Victory! Platinex surrenders mining claims in KI territory

Victory! Platinex surrenders mining claims in KI territory

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December 22, 2009

One $10 billion lawsuit, one ground-breaking counter lawsuit, 6 contempt of court charges, and Chief Donny Morris sitting in a boat

The last four years won’t be soon forgotten by Kitchenuhmaykoosib Inninuwug (KI), the People of Big Trout Lake. Especially now that the Toronto-based junior mining company, Platinex, who did everything in their power to develop a Platinum mine on KI’s traditional territory, has taken itself out of the picture. For good.

Earlier this month, the company reached an agreement with the Ontario government to surrender its mining claims on KI Territory in return for $5 million and a royalty stake in any future development in the region where the mine was proposed.

Following the announcement, KI Chief Donny Morris said, “I consider the decision of Platinex to not proceed with mining exploration in our territory as a major victory. My community was determined to stop Platinex and the Ontario government from arbitrarily imposing a mine at Nemeigusabins Lake.”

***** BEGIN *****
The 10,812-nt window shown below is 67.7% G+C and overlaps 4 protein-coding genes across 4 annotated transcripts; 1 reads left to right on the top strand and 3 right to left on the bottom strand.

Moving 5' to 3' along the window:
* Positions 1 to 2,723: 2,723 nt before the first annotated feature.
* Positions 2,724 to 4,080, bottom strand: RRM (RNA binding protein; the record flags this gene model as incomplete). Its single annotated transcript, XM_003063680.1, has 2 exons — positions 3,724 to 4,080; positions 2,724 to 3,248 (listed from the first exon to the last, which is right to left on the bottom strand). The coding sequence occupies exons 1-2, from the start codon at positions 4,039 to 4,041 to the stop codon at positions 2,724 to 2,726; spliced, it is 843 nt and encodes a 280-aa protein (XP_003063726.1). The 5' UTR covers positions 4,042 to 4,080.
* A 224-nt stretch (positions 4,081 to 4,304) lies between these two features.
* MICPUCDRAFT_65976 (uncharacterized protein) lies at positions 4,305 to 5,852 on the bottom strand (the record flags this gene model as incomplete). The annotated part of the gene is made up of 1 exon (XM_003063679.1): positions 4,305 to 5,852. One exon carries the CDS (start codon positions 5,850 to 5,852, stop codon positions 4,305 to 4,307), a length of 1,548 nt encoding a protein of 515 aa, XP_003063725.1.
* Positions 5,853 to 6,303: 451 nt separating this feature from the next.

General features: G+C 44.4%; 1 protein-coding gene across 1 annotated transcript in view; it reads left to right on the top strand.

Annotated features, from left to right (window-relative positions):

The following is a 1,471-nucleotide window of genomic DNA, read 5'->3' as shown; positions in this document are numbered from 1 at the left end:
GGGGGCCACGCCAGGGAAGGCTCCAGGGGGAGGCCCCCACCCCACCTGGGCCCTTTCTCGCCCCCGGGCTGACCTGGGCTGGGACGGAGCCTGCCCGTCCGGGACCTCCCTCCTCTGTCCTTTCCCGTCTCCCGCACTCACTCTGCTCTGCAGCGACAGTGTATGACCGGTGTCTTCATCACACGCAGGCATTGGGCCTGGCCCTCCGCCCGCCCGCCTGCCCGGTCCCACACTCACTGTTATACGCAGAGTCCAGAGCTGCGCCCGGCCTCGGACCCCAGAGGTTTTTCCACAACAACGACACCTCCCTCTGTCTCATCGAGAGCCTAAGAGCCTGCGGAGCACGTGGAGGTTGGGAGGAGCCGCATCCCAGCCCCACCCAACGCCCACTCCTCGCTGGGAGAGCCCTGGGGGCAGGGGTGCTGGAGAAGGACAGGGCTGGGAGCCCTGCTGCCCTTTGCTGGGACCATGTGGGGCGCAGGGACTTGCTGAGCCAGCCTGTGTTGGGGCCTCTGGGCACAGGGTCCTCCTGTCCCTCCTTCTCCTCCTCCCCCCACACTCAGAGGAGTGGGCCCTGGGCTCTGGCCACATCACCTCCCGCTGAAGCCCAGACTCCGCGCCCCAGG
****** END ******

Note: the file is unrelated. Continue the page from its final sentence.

“But what is more important to the people of Ontario is what kind of arrangement the Ontario government will ultimately make with the indigenous peoples of Kitchenuhmaykoosib (KI),” he continued.

In addition to the settlement, the Ontario government has agreed to develop a Memorandum of Cooperation with the KI Chief and Council.

“The Memorandum of Cooperation will become a model of how future problems like this will not happen again. The province needs to know that mining is a very serious issue for us. We went to jail to protect our land and we were prepared to go back to jail if necessary. I think the province needs to recognize that our free prior informed consent is necessary or mining development in the north could become a very expensive failure, ” said Chief Morris.

The same could very well be said for all of Canada, since there are dozens of communities in the exact same boat as Big Trout Lake.

The territories, cultures, and rights of Indigenous People are equally trampled upon by the Canadian Government. Even despite dozens of court rulings, promises of “new relationships” and good-looking gestures too numerous to mention.

Perhaps that’s what makes this victory so important. Because it’s the exception to the rule. An example of responsible government, and the result of struggle carried out with integrity, for the people and the land.

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